Profile: Chen Shui-bian
Chen Shui-bian, a native-born Taiwanese and the island's first president from an opposition party, was re-elected in March 2004 by the narrowest of margins.
Strengths: Taiwanese-born, populist touch, stands up to China.
Weaknesses: Unpredictable, economy has been weak, DPP lacks depth.
A charismatic public speaker from a poor rural background, he is seen as a steely fighter with a populist touch.
Mr Chen insists he is a "peacemaker, not a troublemaker", and says he has no plans to declare independence except in the event of a Chinese invasion.
But his often prickly approach towards Beijing, and his Democratic Progressive Party's traditional pro-independence stance, have caused some to worry about Taiwan's long-term stability and prosperity now he has won a second term.
China remains deeply suspicious of him, accusing him of planning constitutional changes that would destroy its hopes of eventual reunification.
Chen Shui-bian's life is an astonishing tale of tenacity in the face of adversity.
He was born to illiterate tenant farmers in a village in southern Taiwan in 1951.
Education became his ticket out of poverty. He was the best student in his county and earned himself a place at the prestigious Taiwan National University where he gained a law degree.
As an ambitious young lawyer, he joined a maritime legal firm and married Wu Shu-jen, the daughter of a wealthy doctor.
Mr Chen fell into politics in the early 1980s when he defended a group of pro-independence leaders following a protest in the port of Kaohsiung.
He lost the case, but he was won over by his clients' ideals. The defendants and their lawyers subsequently became the core of the democratic opposition
Tragedy struck in 1985, when his wife was paralysed from the waist down after a truck ran over her in what many believe was an assassination attempt on Mr Chen himself.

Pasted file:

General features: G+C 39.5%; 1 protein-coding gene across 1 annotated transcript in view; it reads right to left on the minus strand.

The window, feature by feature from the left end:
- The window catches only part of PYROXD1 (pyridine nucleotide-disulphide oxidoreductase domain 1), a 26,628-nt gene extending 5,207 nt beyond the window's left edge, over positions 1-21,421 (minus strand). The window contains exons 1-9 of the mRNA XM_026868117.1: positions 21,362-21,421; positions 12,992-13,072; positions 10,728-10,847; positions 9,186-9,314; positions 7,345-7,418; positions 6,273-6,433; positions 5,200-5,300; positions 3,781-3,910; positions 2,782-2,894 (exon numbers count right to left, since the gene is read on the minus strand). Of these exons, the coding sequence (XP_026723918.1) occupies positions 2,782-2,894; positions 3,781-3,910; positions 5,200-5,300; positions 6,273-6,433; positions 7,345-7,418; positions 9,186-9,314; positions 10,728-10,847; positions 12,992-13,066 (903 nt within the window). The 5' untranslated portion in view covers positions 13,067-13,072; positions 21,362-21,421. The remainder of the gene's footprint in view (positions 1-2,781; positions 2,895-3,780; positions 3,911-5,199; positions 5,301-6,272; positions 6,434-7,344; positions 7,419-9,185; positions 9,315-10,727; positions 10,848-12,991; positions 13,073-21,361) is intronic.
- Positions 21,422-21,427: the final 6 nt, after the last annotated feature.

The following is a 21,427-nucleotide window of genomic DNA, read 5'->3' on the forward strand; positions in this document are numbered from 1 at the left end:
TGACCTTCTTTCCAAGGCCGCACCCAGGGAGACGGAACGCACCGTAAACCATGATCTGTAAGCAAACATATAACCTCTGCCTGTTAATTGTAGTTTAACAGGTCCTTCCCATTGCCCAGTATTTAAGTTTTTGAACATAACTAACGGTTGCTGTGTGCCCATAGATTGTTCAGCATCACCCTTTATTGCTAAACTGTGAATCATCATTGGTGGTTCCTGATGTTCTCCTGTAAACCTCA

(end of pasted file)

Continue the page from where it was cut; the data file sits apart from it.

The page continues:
The following year, Mr Chen was jailed for eight months after losing a libel case involving the ruling party, the Kuomintang (KMT).
But if his enemies hoped to keep him out of politics they achieved the very opposite.
He became a member of the Taipei municipal council, and after the birth of multi-party politics and the formation of the DPP became the capital city's first popularly elected Mayor in 1994.
Mr Chen fought corruption, shut down brothels, improved traffic and levelled a large slum to create a park. But his abrasive and sometimes autocratic style also made him enemies.
When Taipei's voters threw him out four years later, he turned his defeat into an opportunity to run for the presidency in 2000.
His personal success in that campaign was followed by his party's victory in parliamentary elections the following year - the first democratic transfer of power from one party to another in the Chinese world.
Much of Mr Chen's appeal to voters lies in his personal dynamism and his down-to-earth background - many refer to him by his nickname, A-bian.
"At his public rallies," says one observer, "he is quite brilliant at working the crowd. He gets them laughing and uses elaborately choreographed music, fireworks and balloons to build up the atmosphere. He's a real showman."
He is also seen as something of a maverick.
In February, in the first-ever televised presidential debate in Taiwan's history, Lien Chan focused on the president's character, calling him "capricious," "irresponsible" and "unreliable."
Mr Chen indignantly dismissed his allegations. "My hairstyle has never changed over the years," he said, "nor my love for my wife."